Dorial Green-Beckham (TEN) – I see this as the breaking point in the draft. The first five are dynasty money IMO, Perryman has a pretty solid situation, here at #7 it gets a little more based on your taste and needs. DGB has tremendous potential and is well placed. Marcus Mariota will be his QB and as long as he develops, DGB will develop with him. I’ve never been impressed with the Titans’ other WRs, so if he keeps his head on straight, DGB could be an absolute steal at this point in the draft. That’s a big IF, though…
TJ Yeldon (JAX) – Other guys like Perryman will fly in the post-NFL rookie rankings IMO. Yeldon, while not the best athlete at the combine, is good enough to be a three-man back in the NFL, and the Jaguars have him slated for a return. That’s enough for me! With very little competition on the field and a solid group of young offensive linemen to build around, Yeldon could be the poor man’s Gordon or Gurley in this draft.
Nelson Agholor (PHI) – In the end, Chip Kelly tried but failed to replace Marcus Mariota, so he sat down and replaced Jeremy Maclin. Almost identical to Maclin in many ways (height, weight, speed), Agholor should fit into Chip’s offense and be a quality fantasy player. Why, you ask, would you put him below the two guys who went later in the draft? Good question, one reason is talent, DGB and Yeldon are more talented at their positions than Agholor. Second, while being a receiver in Kelly’s offense is coveted, I’m not sure Agholor will be the No. 1 receiver on this team, which limits his upside for me. In PPR I’d probably put him ahead of Yeldon, but that’s about it.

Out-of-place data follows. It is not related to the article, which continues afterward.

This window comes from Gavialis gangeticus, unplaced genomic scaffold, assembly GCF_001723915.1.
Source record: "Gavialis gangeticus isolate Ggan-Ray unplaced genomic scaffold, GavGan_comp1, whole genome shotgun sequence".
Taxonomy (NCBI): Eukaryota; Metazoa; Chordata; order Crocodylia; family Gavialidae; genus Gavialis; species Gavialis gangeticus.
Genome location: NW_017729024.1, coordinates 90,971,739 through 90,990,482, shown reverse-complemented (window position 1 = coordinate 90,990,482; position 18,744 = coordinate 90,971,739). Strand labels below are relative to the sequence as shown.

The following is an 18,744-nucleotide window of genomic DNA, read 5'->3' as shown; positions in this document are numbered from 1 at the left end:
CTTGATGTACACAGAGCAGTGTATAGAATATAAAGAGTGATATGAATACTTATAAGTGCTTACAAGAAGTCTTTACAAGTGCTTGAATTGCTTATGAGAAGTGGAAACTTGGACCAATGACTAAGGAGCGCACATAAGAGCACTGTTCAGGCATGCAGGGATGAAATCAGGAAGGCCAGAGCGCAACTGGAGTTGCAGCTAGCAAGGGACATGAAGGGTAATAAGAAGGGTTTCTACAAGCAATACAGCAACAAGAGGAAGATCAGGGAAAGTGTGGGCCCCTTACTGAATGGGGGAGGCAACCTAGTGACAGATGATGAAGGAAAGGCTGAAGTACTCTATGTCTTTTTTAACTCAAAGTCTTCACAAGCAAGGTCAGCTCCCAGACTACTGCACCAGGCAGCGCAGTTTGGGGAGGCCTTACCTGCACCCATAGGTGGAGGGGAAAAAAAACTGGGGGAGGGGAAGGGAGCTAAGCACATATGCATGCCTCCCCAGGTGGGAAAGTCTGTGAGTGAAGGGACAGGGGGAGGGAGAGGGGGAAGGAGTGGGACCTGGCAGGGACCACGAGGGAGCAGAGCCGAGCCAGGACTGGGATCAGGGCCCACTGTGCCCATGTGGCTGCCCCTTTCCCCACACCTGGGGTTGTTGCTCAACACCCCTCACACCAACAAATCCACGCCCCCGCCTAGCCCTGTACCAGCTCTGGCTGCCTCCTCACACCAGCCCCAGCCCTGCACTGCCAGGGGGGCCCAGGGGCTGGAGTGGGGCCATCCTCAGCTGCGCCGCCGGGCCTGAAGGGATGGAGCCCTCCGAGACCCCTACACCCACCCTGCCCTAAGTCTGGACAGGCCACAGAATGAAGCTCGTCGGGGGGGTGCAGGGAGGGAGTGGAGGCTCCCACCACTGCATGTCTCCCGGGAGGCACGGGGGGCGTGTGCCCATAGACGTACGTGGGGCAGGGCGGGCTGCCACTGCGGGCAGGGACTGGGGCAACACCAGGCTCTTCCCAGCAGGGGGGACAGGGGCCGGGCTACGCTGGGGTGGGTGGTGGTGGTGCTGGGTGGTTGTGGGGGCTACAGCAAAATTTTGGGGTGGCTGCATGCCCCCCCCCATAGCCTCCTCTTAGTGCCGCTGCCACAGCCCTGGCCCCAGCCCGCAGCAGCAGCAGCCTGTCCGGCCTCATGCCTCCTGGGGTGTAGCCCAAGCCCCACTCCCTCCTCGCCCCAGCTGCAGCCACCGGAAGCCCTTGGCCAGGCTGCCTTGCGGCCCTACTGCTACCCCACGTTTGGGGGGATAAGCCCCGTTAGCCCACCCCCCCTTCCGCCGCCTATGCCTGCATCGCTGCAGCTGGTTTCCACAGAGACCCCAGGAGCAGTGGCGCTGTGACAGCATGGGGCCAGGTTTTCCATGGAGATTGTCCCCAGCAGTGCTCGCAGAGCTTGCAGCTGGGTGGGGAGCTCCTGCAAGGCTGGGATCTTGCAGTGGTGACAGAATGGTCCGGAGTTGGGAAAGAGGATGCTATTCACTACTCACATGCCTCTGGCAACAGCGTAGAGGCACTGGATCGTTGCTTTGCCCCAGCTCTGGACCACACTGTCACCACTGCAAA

Jameis Winston (TB) – Winston goes into the first round on my board because of the weapons at his disposal. Mike Evans, Vincent Jackson, Austin Sefarian-Jenkins and now Kenny Bell. Winston and his immaturity are definitely a risk, but so was Cam Newton and he gave fantasy ballers four 5 fantasy seasons. I’m not 100% on that, but I wouldn’t be surprised if Winston did the same thing.
Tevin Coleman (ATL) – Coleman is a fighter. He played half of his senior season on a broken leg and still had a 2,000-yard season. He comes into a situation where his only competition is Devonta Freeman. Now many people will tell you that it is a competition now, but don’t believe it. This seems to me to be a committee for at least the first year while Coleman gets used to the pro passing and speed of the game. If he just runs the ball well this year, look for him to take over in Year 2.
Devin Funchess (CAR) – This guy just makes my top 12 to be taken by Carolina. The point is, if they play him at WR, which I think they will, then Cam Newton has the weapons to succeed. I think this offense has more potential than it has shown the last two years, and with a healthy Cam, Kelvin Benjamin on one side, Funchess on the other, Olsen in the middle and Stewart in the backfield, the pie could be a little become bigger. for everyone.